Monday, 19 January 2015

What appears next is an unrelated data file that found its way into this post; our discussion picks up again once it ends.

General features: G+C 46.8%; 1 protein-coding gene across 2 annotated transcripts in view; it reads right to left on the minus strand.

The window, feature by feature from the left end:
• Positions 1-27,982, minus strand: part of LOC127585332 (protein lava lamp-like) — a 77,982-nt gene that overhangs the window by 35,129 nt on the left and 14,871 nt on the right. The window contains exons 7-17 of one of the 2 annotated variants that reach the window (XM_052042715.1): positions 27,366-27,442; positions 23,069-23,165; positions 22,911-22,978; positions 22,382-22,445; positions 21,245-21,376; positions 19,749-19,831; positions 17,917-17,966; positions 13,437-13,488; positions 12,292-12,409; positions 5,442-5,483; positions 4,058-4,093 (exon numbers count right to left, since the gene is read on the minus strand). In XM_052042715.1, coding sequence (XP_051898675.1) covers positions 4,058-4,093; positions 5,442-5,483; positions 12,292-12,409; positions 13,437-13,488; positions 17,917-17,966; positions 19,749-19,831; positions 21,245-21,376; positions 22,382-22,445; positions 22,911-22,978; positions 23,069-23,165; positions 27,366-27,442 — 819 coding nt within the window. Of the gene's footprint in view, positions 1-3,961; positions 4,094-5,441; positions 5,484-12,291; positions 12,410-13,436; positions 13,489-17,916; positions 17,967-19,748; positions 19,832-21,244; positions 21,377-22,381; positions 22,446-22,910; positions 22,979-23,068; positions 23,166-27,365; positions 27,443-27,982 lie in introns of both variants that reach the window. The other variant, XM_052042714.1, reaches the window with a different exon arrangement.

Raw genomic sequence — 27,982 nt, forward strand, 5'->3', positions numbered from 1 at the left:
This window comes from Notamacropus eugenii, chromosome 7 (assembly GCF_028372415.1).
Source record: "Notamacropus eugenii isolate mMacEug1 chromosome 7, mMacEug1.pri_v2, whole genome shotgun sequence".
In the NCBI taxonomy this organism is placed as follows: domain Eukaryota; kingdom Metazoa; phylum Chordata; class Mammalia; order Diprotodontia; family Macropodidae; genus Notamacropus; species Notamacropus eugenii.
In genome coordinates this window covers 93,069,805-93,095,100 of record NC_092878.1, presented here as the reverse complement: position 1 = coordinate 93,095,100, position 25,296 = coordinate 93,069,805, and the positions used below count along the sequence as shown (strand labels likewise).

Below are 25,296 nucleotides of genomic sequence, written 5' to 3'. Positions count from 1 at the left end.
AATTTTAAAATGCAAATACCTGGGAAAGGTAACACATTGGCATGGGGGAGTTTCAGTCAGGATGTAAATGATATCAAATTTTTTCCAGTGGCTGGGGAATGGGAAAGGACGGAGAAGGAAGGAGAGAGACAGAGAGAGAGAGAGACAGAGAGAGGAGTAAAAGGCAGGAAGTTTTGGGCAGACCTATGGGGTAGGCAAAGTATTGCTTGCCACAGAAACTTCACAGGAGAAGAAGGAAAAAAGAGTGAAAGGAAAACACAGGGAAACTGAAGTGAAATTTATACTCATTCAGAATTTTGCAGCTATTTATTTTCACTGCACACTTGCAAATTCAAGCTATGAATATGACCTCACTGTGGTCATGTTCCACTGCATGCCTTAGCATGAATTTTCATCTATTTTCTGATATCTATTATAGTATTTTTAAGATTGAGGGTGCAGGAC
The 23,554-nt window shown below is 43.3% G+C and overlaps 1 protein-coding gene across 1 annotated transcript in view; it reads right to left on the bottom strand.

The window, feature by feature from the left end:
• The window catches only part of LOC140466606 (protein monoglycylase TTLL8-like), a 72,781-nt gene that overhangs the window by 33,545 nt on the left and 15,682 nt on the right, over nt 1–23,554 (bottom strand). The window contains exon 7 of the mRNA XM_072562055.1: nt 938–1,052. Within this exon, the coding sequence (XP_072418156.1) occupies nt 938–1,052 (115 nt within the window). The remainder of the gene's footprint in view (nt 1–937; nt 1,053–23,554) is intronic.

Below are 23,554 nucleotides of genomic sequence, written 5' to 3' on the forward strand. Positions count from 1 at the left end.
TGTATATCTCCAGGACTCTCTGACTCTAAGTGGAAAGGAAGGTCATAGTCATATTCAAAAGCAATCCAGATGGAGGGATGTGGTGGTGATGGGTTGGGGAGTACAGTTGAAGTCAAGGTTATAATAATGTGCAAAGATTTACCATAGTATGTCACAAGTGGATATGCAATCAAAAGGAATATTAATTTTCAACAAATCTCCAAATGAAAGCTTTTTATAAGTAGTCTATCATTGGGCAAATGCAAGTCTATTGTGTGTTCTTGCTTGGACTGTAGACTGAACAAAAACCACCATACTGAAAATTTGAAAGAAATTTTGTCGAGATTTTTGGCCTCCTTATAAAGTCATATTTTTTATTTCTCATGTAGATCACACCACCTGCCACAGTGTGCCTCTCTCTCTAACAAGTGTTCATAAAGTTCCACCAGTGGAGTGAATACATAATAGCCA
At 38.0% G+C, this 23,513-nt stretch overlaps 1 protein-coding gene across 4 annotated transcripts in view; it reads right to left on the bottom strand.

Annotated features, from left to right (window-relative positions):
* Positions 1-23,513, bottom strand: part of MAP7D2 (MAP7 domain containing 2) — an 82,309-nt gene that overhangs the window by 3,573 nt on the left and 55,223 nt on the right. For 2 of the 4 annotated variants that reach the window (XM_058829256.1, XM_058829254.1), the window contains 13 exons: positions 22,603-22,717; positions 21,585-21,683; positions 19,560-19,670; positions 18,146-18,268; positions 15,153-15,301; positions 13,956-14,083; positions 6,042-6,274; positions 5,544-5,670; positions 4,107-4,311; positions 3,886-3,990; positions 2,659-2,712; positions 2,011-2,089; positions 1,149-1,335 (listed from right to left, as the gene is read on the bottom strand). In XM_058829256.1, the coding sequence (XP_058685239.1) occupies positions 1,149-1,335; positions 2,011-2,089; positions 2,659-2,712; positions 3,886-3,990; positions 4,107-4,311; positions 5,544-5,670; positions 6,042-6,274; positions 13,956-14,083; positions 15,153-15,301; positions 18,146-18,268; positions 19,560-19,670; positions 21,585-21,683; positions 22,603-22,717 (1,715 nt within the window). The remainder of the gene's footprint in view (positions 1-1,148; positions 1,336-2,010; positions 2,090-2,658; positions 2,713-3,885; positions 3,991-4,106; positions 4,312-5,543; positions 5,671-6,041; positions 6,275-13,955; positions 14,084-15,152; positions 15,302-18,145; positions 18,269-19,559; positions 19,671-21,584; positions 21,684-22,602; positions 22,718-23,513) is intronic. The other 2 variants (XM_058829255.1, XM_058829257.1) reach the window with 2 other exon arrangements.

Amrita Bindu Upanishad The mind is chiefly spoken of as of two kinds, pure and impure. The impure mind is that which is possessed of desire, and the pure is that which is devoid of desire. It is indeed the mind that is the cause of men's bondage and liberation. The mind that is attached to sense-objects leads to bondage, while dissociated from sense-objects it tends to lead to liberation. So they think. Since liberation is predicated of the mind devoid of desire for sense-objects, therefore, the mind should always be made free of such desire, by the seeker after liberation. When the mind, with its attachment for sense-objects annihilated, is fully controlled within the heart and thus realises its own essence, then that Supreme State (is gained). The mind should be controlled to that extent in which it gets merged in the heart. This is Jnana (realisation) and this is Dhyana (meditation) also, all else is argumentation and verbiage. (The Supreme State) is neither to be thought of (as being something external and pleasing to the mind), nor unworthy to be thought of (as something unpleasant to the mind); nor is It to be thought of (as being of the form of sense-pleasure), but to be thought of (as the essence of the ever-manifest, eternal, supreme Bliss Itself); that Brahman which is free from all partiality is attained in that state. The highest Truth is that (pure consciousness) which realises, "There is neither control of the mind, nor its coming into play", "Neither am I bound, nor am I a worshiper, neither am I a seeker after liberation, nor one-who has attained liberation". Like the butter hidden in milk, the Pure Consciousness resides in every being. That ought to be constantly churned out by the churning rod of the mind. Having given up Matra, Linga and Pada, he attains the subtle Pada (seat or word) without vowels or consonants by means of the letter 'M' without the Svara (accent). That is called Pratyahara when one merely thinks of the five objects of sense, such as sound, etc., as also the very unsteady mind as the reins of Atman. That is called Dharana when the wise man regards the mind as Sankalpa and merging Sankalpa into Atman, contemplates upon his Atman (alone).